Liverpool is an unusual project, eliciting an emotional response by deliberately not showing much emotion on screen. As with all of Lisandro Alonso’s films, the drama is implicit, and very little dialogue is used to convey Farrel’s story. It is only his dominant presence on screen that allows the viewer to begin to feel for him in his isolation. The title Liverpool, seen briefly on a keyring, is little more than a placeholder for emotion in the film, but is apt for Alonso’s intentions. Farrel never comfortably fits into the family ambience of his mother’s home – given the unpredictable nature of his life at sea, his visit feels merely like one stop of many. Alonso, as usual, does a wonderful job of carrying the narrative in the photography, but some viewers might need a lot of convincing.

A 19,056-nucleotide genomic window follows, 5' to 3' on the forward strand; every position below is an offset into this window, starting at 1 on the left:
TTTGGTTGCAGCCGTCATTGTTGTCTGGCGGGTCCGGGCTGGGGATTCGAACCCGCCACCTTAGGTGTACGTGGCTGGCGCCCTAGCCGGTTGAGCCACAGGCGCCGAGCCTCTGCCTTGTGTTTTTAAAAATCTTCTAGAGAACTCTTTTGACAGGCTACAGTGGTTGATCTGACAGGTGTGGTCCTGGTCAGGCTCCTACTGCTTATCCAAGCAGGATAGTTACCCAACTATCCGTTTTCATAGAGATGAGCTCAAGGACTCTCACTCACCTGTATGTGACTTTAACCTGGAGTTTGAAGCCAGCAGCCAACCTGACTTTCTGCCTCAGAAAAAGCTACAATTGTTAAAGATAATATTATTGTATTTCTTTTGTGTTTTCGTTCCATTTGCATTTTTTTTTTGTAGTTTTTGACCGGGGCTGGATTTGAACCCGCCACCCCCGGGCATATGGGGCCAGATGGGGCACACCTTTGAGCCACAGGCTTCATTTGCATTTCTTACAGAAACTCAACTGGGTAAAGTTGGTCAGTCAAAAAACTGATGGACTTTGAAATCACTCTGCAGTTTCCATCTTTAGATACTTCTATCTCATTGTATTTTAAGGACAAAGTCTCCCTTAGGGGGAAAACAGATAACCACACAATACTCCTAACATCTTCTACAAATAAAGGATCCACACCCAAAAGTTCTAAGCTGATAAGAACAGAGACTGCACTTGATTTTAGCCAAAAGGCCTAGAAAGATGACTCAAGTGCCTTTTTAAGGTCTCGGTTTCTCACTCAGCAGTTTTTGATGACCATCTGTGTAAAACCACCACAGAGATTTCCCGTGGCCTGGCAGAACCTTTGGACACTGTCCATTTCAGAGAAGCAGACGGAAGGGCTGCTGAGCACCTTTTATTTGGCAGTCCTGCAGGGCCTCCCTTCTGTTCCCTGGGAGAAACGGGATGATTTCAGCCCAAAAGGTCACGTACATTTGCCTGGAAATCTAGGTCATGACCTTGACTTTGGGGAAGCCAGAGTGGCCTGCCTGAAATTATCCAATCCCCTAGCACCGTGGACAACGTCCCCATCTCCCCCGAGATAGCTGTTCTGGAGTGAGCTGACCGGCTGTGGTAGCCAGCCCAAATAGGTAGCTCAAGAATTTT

Monday, 9 August 2010
After a hefty season working at sea, Farrel takes his shore leave as an opportunity to revisit some home truths, travelling to Tierra del Fuego to meet his mother, with whom he has grown literally and figuratively distant. Once on land, Farrel traipses from bar to bar, his original mission apparently forgotten. The next morning brings with it a sense of purpose, and Farrel braves the snow and ice to travel to a community in the mountains where he finds his mother living with a man and a young girl. The relationships between the group are never expressly stated, and Farrel punctuates his sojourn with swigs of vodka to make the experience bearable.